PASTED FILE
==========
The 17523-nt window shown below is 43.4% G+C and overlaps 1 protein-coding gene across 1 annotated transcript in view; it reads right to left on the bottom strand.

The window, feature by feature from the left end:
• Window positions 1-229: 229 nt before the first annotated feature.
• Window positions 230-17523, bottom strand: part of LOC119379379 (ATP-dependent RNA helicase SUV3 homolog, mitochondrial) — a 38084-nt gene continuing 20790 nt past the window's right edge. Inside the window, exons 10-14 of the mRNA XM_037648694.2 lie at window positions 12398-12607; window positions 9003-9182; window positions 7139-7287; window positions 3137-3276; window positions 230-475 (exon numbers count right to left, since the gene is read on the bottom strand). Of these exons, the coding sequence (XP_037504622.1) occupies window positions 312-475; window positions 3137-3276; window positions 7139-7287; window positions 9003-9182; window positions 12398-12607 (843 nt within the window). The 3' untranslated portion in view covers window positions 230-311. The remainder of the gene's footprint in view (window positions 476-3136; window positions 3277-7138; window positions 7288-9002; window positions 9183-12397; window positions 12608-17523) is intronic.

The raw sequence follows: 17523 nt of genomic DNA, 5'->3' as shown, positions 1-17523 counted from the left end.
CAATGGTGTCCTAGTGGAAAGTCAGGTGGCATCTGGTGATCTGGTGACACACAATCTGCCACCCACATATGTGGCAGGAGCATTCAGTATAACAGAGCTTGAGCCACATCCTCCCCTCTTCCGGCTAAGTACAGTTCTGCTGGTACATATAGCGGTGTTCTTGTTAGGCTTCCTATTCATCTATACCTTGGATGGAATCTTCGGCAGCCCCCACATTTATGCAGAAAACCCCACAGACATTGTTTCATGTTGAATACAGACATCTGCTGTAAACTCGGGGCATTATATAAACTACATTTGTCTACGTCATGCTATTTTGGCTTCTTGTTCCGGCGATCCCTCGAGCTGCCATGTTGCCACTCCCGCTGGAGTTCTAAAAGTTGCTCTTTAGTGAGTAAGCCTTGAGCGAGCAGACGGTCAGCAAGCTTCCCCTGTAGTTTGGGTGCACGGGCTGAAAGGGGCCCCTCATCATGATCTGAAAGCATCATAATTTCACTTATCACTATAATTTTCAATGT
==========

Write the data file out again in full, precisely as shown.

The 17523-nt window shown below is 43.4% G+C and overlaps 1 protein-coding gene across 1 annotated transcript in view; it reads right to left on the bottom strand.

The window, feature by feature from the left end:
• Window positions 1-229: 229 nt before the first annotated feature.
• Window positions 230-17523, bottom strand: part of LOC119379379 (ATP-dependent RNA helicase SUV3 homolog, mitochondrial) — a 38084-nt gene continuing 20790 nt past the window's right edge. Inside the window, exons 10-14 of the mRNA XM_037648694.2 lie at window positions 12398-12607; window positions 9003-9182; window positions 7139-7287; window positions 3137-3276; window positions 230-475 (exon numbers count right to left, since the gene is read on the bottom strand). Of these exons, the coding sequence (XP_037504622.1) occupies window positions 312-475; window positions 3137-3276; window positions 7139-7287; window positions 9003-9182; window positions 12398-12607 (843 nt within the window). The 3' untranslated portion in view covers window positions 230-311. The remainder of the gene's footprint in view (window positions 476-3136; window positions 3277-7138; window positions 7288-9002; window positions 9183-12397; window positions 12608-17523) is intronic.

The raw sequence follows: 17523 nt of genomic DNA, 5'->3' as shown, positions 1-17523 counted from the left end.
CAATGGTGTCCTAGTGGAAAGTCAGGTGGCATCTGGTGATCTGGTGACACACAATCTGCCACCCACATATGTGGCAGGAGCATTCAGTATAACAGAGCTTGAGCCACATCCTCCCCTCTTCCGGCTAAGTACAGTTCTGCTGGTACATATAGCGGTGTTCTTGTTAGGCTTCCTATTCATCTATACCTTGGATGGAATCTTCGGCAGCCCCCACATTTATGCAGAAAACCCCACAGACATTGTTTCATGTTGAATACAGACATCTGCTGTAAACTCGGGGCATTATATAAACTACATTTGTCTACGTCATGCTATTTTGGCTTCTTGTTCCGGCGATCCCTCGAGCTGCCATGTTGCCACTCCCGCTGGAGTTCTAAAAGTTGCTCTTTAGTGAGTAAGCCTTGAGCGAGCAGACGGTCAGCAAGCTTCCCCTGTAGTTTGGGTGCACGGGCTGAAAGGGGCCCCTCATCATGATCTGAAAGCATCATAATTTCACTTATCACTATAATTTTCAATGT